Moderna Asks FDA to Authorize COVID-19 Vaccine Boosters for All Adults

By Zachary Stieber
Zachary Stieber
Zachary Stieber
Reporter
Zachary Stieber covers U.S. news, including politics and court cases. He started at The Epoch Times as a New York City metro reporter.
November 17, 2021 Updated: November 17, 2021

Moderna on Wednesday asked U.S. drug regulators to widen authorization for additional doses of its COVID-19 vaccine.

The Massachusetts-based biotechnology firm wants every American 18 or older to be able to get a booster.

The Food and Drug Administration (FDA) recently allowed boosters of the Moderna and Pfizer COVID-19 vaccines, which both have two-shot primary regimens, but only for select groups.

In a brief statement issued Wednesday afternoon, Moderna said it submitted an application for emergency use authorization at the 50 microgram dose level for all adults 18 or older.

The FDA has told The Epoch Times it cannot comment on timelines for responding to such filings. “We are committed to quickly and thoroughly reviewing all submitted applications, including requests for emergency use authorization, to speed patient access to medicines to prevent or treat COVID-19 provided they meet the agency’s rigorous standards,” a spokesperson said in an email this week.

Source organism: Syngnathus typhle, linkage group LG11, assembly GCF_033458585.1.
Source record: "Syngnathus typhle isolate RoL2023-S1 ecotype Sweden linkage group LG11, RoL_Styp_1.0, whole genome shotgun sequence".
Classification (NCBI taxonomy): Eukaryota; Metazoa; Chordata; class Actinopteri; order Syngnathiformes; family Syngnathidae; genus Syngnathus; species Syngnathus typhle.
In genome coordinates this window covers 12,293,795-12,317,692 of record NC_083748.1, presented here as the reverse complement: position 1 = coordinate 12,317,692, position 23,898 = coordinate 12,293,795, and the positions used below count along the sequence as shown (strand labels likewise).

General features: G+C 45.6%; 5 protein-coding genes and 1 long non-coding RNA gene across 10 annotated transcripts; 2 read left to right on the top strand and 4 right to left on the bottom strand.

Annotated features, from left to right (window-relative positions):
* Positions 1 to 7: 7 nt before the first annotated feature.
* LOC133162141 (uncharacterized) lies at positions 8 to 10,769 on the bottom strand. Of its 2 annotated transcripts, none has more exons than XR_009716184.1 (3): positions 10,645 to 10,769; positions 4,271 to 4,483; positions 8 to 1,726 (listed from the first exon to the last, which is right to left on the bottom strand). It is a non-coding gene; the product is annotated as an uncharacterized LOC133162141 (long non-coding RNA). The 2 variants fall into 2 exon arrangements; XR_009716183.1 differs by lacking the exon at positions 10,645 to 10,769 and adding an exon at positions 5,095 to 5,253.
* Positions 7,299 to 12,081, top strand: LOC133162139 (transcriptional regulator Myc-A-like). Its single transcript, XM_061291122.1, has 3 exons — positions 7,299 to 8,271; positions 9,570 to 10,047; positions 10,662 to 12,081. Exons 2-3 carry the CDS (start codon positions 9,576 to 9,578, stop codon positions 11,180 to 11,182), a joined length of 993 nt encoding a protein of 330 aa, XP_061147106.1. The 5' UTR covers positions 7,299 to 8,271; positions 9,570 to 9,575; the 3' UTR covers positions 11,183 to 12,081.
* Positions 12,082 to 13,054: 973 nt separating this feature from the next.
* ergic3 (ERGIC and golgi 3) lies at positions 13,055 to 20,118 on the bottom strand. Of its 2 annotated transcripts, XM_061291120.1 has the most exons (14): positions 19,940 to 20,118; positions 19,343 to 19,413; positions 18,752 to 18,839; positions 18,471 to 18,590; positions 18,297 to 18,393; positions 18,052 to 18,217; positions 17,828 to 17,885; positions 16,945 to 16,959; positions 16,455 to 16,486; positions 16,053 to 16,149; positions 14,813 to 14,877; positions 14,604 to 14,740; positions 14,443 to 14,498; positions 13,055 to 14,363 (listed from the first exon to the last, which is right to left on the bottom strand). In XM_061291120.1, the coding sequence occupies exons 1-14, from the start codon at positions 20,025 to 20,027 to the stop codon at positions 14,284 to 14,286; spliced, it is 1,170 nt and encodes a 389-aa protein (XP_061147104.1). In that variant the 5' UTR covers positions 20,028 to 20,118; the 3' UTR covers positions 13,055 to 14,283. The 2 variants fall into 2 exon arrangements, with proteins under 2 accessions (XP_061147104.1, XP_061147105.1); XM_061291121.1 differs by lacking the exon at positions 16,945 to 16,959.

Pfizer already filed for authorization for boosters of its shot for every American 16 and older.

The FDA confirmed earlier Wednesday it will decide on that filing without input from its expert advisory panel.

The Advisory Committee on Immunization Practices, which advises the Centers for Disease Control and Prevention (CDC) on vaccine recommendations, is set to meet Friday. The meeting agenda has not yet been released.

The FDA decides whether to authorize vaccines and drugs. If authorization is granted, the CDC decides which populations can get the authorized products.

Biden administration officials announced over the summer that all adults should get a booster due to waning vaccine effectiveness, but they made their announcement while regulators were weighing authorizing boosters and were challenged by top FDA scientists and the expert advisory panel.

Utimately, the Moderna and Pfizer boosters were limited to everybody 65 or older and those younger who have serious underlying health conditions or can be deemed at high risk of COVID-19 exposure due to their jobs or living situations.

Johnson & Johnson’s booster was authorized and allowed for everybody who got the jab because its effectiveness dropped so much.

Moderna’s vaccine is considered to be the most powerful of the three but also the one that leads to the most side effects.

Multiple European countries have paused use of the jab in recent weeks because of concerns about post-vaccination effects, principally heart inflammation.

Moderna last week acknowledged the higher heart inflammation risk but said that its vaccine also offers better protection. The company continues to insist the benefits of its jab outweigh the risks.

The FDA has publicly affirmed its confidence in the vaccine but also last month pushed back a decision on letting 12- to 17-year-olds get it.

Zachary Stieber
Zachary Stieber covers U.S. news, including politics and court cases. He started at The Epoch Times as a New York City metro reporter.